How effective do you think advertising in Times Square is? If you had a product to sell, you would want the most people possible to see your advertising. More than 200,000 people work in Times Square and half a million people walk through the district every day. In addition, more than ten million people worldwide see live shots of Times Square advertising on television each day. Add to that the more than one billion individuals globally who watch the ball drop in Times Square on New Year's Eve and you can readily see why the Times Square area is one of the most desirable sites for national and international advertising. The huge signs are certainly captivating. Look at the pictures below to view some of the advertising found in the Times Square area today. What goods and services are being sold? How much do you think it would cost to advertise on a large sign in Times Square?

Thursday, September 29, 2011

Manhattan: Urban Living

What's it like to live in a  big city, one with relatively small land space but millions of residents? Where does everyone live? How do urban dwellers go about their daily lives?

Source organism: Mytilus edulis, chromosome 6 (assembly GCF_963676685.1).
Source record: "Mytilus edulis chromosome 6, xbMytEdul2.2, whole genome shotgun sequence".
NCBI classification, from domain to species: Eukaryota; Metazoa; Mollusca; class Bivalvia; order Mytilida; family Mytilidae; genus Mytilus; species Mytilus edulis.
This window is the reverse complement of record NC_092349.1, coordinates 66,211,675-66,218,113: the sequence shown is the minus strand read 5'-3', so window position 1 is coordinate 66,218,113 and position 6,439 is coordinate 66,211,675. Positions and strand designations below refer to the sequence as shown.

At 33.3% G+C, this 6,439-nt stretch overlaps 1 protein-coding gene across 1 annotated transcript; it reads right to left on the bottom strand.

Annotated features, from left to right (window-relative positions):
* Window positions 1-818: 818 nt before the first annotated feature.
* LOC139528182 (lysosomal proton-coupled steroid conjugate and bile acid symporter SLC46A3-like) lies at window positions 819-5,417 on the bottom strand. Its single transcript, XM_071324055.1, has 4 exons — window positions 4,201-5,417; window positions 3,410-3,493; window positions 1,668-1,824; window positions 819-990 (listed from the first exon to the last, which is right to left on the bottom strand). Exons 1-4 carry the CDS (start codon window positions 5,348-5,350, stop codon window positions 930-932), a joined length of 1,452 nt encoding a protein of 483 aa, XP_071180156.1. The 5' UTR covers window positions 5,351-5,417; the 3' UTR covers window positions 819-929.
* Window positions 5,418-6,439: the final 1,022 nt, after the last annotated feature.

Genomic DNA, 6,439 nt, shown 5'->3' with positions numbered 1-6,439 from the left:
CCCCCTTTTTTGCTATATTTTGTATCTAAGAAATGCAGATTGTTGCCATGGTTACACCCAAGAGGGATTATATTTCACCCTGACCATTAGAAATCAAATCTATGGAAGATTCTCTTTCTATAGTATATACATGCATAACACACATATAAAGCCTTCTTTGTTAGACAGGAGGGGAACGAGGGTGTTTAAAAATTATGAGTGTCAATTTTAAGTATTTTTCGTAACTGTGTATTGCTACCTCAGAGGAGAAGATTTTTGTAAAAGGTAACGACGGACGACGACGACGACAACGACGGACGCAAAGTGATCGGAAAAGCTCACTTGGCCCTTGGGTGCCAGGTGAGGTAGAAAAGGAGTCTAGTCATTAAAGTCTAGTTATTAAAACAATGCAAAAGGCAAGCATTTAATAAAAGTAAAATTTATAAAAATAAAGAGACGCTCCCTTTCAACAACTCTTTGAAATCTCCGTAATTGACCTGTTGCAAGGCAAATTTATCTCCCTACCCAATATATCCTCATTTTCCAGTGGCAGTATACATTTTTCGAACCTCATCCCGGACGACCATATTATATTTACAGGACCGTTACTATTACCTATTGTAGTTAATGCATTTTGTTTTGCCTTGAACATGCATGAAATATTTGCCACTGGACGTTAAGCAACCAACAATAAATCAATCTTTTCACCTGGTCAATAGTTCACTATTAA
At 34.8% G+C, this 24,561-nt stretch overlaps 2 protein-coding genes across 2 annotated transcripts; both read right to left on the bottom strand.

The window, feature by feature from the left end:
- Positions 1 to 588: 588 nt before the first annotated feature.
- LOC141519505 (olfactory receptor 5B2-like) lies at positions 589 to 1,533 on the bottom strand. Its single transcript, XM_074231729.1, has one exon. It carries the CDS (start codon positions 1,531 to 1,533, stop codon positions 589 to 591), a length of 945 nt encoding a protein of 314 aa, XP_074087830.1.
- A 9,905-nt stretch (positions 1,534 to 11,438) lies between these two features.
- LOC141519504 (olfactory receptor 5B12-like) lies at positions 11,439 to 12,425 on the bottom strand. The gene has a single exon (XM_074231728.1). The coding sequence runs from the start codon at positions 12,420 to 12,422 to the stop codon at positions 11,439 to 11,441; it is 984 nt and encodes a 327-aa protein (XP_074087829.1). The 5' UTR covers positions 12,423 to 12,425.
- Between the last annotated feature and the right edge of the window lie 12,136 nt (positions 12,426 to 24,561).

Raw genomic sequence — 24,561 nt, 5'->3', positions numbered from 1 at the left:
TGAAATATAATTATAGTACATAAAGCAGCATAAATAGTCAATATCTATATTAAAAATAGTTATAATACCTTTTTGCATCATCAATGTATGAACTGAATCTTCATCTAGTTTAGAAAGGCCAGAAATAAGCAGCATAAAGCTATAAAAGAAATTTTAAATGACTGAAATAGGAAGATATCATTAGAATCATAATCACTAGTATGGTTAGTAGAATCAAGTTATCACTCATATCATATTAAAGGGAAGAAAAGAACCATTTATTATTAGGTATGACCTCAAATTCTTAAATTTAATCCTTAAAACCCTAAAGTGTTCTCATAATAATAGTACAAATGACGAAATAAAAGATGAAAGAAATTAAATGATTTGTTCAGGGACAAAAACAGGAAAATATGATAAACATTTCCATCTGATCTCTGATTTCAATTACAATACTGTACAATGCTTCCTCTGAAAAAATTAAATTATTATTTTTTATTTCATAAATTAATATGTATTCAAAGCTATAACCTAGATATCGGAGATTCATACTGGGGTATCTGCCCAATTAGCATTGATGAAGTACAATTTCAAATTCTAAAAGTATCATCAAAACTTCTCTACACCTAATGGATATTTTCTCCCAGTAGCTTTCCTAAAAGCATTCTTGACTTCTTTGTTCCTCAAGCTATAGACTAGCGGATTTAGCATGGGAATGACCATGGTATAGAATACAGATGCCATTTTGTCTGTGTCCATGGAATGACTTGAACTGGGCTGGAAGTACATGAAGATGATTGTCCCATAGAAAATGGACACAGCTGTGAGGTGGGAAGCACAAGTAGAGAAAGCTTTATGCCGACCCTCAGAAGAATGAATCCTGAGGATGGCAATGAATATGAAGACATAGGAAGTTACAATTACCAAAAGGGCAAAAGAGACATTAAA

It may surprise you to learn that big cities are usually "greener" than the suburbs or rural areas. A Manhattan resident's carbon footprint is 30% smaller than the average American. Why is this so? Because fewer people own cars so most residents walk, bike, or take mass transportation to work. And they live in large apartment buildings that require less energy to heat or cool. Consider the photographs below. What aspects of urban living do you see?

In the first seven photographs you can see large buildings that contain apartments. Many have store fronts on the first level. Look for the fire escapes. Why are these important? Would you like to live in a big city in an apartment? What would be the advantages?